Unpublished Dispositionherbert Jenkins; Bertha Jenkins, Petitioners-appellants, v. Commissioner of Internal Revenue, Respondent-appellee, 880 F.2d 414 (6th Cir. 1989)

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US Court of Appeals for the Sixth Circuit - 880 F.2d 414 (6th Cir. 1989) July 31, 1989

Before MERRITT and DAVID A. NELSON, Circuit Judges and CELEBREZZE, Senior Circuit Judge.


Herbert and Bertha Jenkins appeal from the Tax Court's decisions in favor of the Commissioner in these tax deficiency cases. 26 U.S.C. § 6213(a). The appeal has been referred to a panel of the court pursuant to Rule 9(a), Rules of the Sixth Circuit. Upon consideration, this panel unanimously agrees that oral argument is not needed. Fed. R. App. P. 34(a).

Herbert and Bertha Jenkins are married and file joint returns. Herbert Jenkins operated a bookkeeping business before being employed by the Internal Revenue Service. Upon being hired by the Service, he turned his bookkeeping business over to Bertha Jenkins. She operated the service at a profit for four out of five years from 1970 to 1974. From 1975 until 1982, the business lost money every year.

In 1979, Bertha Jenkins began part-time work. From 1980 through 1982, she was employed full-time and turned the bulk of the bookkeeping business over to her two teenaged daughters. The Commissioner disallowed the deductions for the years from 1979 to 1982 because Bertha Jenkins lacked a profit motive and operated the business solely for the purpose of obtaining deductions.

Herbert and Bertha Jenkins contested the deficiencies. After a trial, the Tax Court judge held that Bertha lacked the necessary profit motive and upheld the assessments.

On appeal, the Commissioner argues that this court lacks jurisdiction over Bertha Jenkins' appeal because she did not sign the notice of appeal. We conclude that the Commissioner's argument is correct. See Fed. R. App. P. 3(c); Torres v. Oakland Scavenger Co., 108 S. Ct. 2405, 2407 (1988); Church v. Commissioner, 810 F.2d 19, 19-20 (2d Cir. 1987) (per curiam); Carter v. Commissioner, 784 F.2d 1006, 1008 (9th Cir. 1986); Knoblauch v. Commissioner, 749 F.2d 200, 201 n. 1 (5th Cir. 1984). This holding does not work a hardship upon Bertha Jenkins because of our conclusion that the appeal itself lacks merit.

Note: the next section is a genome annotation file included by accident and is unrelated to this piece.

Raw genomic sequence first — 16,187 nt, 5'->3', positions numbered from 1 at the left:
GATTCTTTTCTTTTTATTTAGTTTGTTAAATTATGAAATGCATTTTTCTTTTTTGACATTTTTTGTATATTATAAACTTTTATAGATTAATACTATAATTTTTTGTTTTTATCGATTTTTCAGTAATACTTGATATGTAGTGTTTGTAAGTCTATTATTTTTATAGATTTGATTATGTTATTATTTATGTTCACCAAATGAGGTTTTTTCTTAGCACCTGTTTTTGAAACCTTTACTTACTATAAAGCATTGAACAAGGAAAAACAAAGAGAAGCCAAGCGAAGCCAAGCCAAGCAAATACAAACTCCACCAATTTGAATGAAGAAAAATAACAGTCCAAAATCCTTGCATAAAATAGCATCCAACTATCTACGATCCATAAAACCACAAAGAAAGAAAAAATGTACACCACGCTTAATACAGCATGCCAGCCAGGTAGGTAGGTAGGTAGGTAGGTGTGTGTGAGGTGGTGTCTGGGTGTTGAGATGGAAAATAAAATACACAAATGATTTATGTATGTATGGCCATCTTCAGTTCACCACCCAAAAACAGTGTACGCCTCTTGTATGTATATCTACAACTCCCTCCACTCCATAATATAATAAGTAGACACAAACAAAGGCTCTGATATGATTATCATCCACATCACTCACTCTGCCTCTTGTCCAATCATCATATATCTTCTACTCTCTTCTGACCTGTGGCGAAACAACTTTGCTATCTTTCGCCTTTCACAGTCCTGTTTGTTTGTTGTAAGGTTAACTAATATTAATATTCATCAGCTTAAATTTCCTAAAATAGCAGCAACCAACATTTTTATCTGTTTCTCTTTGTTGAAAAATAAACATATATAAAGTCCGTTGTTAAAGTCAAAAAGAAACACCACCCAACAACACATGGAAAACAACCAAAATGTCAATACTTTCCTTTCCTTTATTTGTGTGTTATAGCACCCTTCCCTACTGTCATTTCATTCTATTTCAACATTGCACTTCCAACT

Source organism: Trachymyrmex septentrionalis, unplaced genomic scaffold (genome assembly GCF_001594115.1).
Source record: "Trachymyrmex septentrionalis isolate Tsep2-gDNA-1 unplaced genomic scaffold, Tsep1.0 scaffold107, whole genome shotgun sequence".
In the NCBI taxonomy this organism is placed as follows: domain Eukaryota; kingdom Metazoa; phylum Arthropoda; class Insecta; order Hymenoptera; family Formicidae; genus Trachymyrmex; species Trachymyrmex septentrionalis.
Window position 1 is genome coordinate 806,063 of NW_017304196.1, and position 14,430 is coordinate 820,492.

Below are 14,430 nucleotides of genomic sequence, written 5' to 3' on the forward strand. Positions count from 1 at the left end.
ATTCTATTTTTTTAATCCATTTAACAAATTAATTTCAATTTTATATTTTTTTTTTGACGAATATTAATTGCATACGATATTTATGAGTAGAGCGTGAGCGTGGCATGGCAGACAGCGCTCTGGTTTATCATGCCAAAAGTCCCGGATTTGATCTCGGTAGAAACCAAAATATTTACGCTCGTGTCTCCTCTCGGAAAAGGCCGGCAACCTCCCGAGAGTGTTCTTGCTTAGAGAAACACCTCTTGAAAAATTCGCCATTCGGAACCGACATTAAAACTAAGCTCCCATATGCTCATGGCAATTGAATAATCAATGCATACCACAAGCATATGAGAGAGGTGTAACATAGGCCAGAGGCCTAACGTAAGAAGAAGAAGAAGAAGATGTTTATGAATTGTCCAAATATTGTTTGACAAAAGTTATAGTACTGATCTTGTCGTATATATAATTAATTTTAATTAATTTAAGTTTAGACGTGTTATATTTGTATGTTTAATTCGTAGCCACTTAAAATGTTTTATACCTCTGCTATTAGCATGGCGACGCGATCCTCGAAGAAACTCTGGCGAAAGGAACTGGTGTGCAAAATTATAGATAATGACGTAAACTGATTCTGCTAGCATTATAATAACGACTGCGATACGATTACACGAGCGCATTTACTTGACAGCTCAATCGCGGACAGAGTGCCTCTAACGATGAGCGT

The controlling statute in this case is 26 U.S.C. § 183(a), which disallows deductions attributable to an activity not engaged in for profit. Whether an activity is operated for profit is determined, for income tax purposes, from the primary or dominant purpose of the taxpayer. Godfrey v. Commissioner, 335 F.2d 82, 84 (6th Cir. 1964), cert. denied, 379 U.S. 966 (1965). This issue is a question of fact. Godfrey, 335 F.2d at 84. Many factual considerations enter into the decision on this issue. See Pickering v. Commissioner, 652 F.2d 616, 617 (6th Cir. 1981) (order). This court reviews the Tax Court's findings under a clearly erroneous standard of review. Commissioner v. Duberstein, 363 U.S. 278, 290-91 (1960).

The main argument of the taxpayers is that the Commissioner found their unprofessional method of operation and the relative inexperience of Bertha Jenkins to be adequate as long as the business made a profit. However, as soon as the business failed to make a profit, these elements worked against the taxpayers.

Even if this court adopts the Jenkins' position on these two issues, two other facts clearly show that the taxpayers had abandoned any intent to make a profit in the bookkeeping business by 1979. First, Bertha Jenkins was employed part-time beginning in 1979 and full-time from 1980 to 1982. Clearly, she intended her main source of profit to come from outside of the bookkeeping business. Moreover, Bertha Jenkins turned the main work involved in the business over to her teenaged daughters. Giving totally inexperienced persons charge over a business shows a clear lack of intent to make a profit. Therefore, the Tax Court's findings of fact are not clearly erroneous. The Tax Court's conclusions also support the imposition of the penalties sought by the Commissioner.

The appeal of Bertha Jenkins is dismissed for lack of jurisdiction under Rule 9(b) (1), Rules of the Sixth Circuit. The decisions of the Tax Court are affirmed under Rule 9(b) (5), Rules of the Sixth Circuit, because the issues are not substantial and do not require oral argument.